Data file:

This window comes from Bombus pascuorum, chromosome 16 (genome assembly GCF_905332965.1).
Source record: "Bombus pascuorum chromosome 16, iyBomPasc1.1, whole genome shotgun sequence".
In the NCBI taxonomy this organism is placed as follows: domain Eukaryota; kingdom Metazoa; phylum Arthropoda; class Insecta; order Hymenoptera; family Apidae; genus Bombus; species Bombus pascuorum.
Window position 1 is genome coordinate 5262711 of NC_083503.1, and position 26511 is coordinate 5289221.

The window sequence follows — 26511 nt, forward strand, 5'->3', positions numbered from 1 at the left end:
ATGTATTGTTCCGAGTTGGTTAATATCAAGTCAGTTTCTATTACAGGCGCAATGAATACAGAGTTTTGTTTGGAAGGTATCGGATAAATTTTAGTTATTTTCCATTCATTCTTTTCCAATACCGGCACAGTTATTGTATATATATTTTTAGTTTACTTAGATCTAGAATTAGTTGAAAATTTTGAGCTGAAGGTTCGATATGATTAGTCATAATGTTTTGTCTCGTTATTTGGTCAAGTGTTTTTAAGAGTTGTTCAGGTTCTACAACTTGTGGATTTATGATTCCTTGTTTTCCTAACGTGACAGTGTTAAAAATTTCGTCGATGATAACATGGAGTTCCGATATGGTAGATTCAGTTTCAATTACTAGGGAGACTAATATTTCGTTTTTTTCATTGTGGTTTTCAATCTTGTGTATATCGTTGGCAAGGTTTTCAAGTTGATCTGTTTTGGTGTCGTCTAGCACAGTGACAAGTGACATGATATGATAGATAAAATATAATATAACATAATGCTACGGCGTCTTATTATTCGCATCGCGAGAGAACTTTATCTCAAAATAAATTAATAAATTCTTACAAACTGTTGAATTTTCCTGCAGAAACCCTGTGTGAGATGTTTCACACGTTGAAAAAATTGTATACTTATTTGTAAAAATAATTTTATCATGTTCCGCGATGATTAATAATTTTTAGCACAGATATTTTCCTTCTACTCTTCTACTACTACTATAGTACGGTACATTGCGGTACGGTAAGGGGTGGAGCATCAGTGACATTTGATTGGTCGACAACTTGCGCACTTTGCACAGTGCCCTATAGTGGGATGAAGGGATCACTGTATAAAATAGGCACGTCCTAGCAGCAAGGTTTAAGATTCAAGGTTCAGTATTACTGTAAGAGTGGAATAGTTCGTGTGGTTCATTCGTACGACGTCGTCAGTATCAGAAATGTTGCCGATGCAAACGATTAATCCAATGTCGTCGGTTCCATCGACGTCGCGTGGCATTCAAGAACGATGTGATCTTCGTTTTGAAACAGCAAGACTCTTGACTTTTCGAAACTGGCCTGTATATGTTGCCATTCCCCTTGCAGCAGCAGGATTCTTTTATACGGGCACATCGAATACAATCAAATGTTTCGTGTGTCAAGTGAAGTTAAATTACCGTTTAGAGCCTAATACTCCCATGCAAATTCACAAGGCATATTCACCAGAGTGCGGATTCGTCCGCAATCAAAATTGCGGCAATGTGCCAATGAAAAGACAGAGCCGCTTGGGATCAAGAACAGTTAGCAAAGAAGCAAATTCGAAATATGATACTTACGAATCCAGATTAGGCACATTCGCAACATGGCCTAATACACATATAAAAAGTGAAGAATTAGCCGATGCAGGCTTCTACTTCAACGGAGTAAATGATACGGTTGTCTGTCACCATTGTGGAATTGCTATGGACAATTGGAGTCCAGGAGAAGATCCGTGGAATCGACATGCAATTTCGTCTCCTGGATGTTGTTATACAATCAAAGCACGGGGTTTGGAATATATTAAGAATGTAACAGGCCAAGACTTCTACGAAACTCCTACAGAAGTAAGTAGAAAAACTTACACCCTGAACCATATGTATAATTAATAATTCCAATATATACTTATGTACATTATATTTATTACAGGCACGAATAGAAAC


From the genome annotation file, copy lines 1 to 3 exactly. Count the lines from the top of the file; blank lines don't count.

This window comes from Bombus pascuorum, chromosome 16 (genome assembly GCF_905332965.1).
Source record: "Bombus pascuorum chromosome 16, iyBomPasc1.1, whole genome shotgun sequence".
In the NCBI taxonomy this organism is placed as follows: domain Eukaryota; kingdom Metazoa; phylum Arthropoda; class Insecta; order Hymenoptera; family Apidae; genus Bombus; species Bombus pascuorum.